PISTOL PERMIT HOLDERS — NEW "NYSAFE" LAW
for updated information about this new law, including how to request that your name and address not be disclosed under the Freedom of Information Law ("FOIL").
I’d like to begin this message by congratulating my predecessor Tom Clingan on his retirement. For 25 years Tom worked extremely hard handling the day to day operations of this office. He was the ultimate professional and a gentleman at all times. Tom always looked for ways to help support better and more efficient government by keeping up with the most advanced technology for the office. He pioneered many of the current enhancements to this office which are still currently being used. Tom was also a very proud member of the New York State Association of County Clerks. He served as President of this distinguished Association in 1997. Tom’s vast knowledge was an asset to all County Clerk’s across the State of New York. He will be extremely missed by his fellow County Clerk’s. I am personally grateful for the time Tom spent with me during the transition. He spent many hours going over the many issues a County Clerk deals with. Even today, Tom is only a phone call or email away to assist with any question I may have. I now have the opportunity publicly to say THANK YOU to you Tom. You are a true gentleman and someone I’m very proud to call a friend.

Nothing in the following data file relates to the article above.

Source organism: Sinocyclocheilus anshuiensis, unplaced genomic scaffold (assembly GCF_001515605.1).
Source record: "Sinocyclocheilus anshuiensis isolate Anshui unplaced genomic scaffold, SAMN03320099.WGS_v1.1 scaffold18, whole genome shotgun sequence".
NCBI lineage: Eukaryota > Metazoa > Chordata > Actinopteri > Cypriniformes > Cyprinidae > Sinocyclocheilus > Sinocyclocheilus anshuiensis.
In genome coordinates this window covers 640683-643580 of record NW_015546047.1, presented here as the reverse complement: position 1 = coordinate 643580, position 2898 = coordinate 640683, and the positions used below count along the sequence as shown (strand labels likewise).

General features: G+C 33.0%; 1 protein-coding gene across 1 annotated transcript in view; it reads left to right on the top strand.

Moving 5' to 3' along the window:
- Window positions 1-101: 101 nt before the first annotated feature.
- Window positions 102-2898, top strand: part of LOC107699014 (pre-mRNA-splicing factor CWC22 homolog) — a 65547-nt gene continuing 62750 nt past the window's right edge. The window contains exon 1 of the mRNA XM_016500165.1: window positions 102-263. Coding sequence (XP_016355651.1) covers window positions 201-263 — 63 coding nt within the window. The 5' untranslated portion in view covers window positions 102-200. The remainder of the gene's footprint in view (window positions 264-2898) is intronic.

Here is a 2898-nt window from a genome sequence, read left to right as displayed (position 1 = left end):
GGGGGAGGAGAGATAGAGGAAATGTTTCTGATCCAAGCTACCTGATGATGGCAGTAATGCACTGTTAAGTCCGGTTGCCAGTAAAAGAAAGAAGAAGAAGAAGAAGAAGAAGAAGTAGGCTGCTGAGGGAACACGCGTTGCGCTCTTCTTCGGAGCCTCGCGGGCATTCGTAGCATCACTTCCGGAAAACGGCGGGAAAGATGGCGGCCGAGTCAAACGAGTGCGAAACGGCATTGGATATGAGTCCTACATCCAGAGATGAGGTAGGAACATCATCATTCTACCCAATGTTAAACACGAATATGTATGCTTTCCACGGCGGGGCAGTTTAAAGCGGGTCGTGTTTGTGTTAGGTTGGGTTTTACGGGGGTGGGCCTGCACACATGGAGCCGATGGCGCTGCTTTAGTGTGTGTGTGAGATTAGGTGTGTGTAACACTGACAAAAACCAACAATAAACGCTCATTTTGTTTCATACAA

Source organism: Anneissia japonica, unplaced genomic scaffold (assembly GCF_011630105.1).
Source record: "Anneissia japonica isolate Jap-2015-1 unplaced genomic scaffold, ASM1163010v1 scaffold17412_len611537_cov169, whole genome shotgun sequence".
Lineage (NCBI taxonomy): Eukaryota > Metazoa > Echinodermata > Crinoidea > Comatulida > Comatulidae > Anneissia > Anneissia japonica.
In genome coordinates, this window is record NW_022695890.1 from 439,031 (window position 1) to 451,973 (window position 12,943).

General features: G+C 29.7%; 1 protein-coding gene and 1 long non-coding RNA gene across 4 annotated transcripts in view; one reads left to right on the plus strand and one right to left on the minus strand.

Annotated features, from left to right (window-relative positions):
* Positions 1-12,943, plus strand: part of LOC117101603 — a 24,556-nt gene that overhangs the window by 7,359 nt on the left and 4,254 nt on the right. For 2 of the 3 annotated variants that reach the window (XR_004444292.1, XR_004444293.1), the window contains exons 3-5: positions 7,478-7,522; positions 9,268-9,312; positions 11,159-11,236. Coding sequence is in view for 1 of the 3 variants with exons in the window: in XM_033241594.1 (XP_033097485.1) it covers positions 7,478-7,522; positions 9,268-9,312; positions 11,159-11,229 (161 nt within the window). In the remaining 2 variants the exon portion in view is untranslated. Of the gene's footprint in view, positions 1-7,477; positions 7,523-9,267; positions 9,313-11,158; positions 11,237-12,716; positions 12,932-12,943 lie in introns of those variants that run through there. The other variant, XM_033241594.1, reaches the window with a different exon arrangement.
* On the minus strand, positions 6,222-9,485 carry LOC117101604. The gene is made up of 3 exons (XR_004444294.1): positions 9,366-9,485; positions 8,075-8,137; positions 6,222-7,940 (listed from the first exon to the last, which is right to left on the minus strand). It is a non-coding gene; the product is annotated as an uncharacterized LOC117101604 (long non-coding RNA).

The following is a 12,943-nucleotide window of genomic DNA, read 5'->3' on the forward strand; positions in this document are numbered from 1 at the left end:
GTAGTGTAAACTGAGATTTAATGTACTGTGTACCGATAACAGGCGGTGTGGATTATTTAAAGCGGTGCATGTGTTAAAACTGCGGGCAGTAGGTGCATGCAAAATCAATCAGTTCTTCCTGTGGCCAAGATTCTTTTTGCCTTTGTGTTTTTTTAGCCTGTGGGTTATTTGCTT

Our site is intended to inform the public about our records and our services at our only office, here at the Albany County Court House (corner of Eagle and Columbia Streets in downtown Albany) in Room 128. Together with the Albany County Hall of Records we were the first Albany County department to develop a web site, and we hope that you find this site useful and informative.
If you're a first-time visitor, let me suggest that you start by clicking "Services" at the upper right of this screen. If you need directions to our office or our office hours, click "Driving Directions," also at right. Our "Forms Available Online" include DBA forms and those for requesting Public Information/FOIL. Our most popular website feature is "Deeds and Mortgages Online," which allows you to view most recorded deeds and mortgages since 1980 right from your computer; that link is at the lower right side of this page.
Literally, hundreds of millions of pages of documents are on file or recorded in this office. We are working to place more and more of the most popular of these online, starting with deeds and mortgages, and continuing with the Naturalization records on our Hall of Records website. By law, we charge fees for our services that keep us from being a burden on the taxpayers. (We actually generate a modest surplus every year, which goes to reduce County property taxes.) A copy of our fee schedule is available on this web site for your information.
The people of Albany County have made this page possible. We appreciate their support, and we welcome your electronic visit to the Albany County Clerk's office. We hope that you will have the opportunity to stop in at our office in person.
About Our Department
The Albany County Clerk's office is well-known as the County's record-keeper, from all deeds and mortgages of every property within the county, to every record of Albany County State Supreme Court and County Court, to the inactive records of most County agencies (and City of Albany agencies as well.)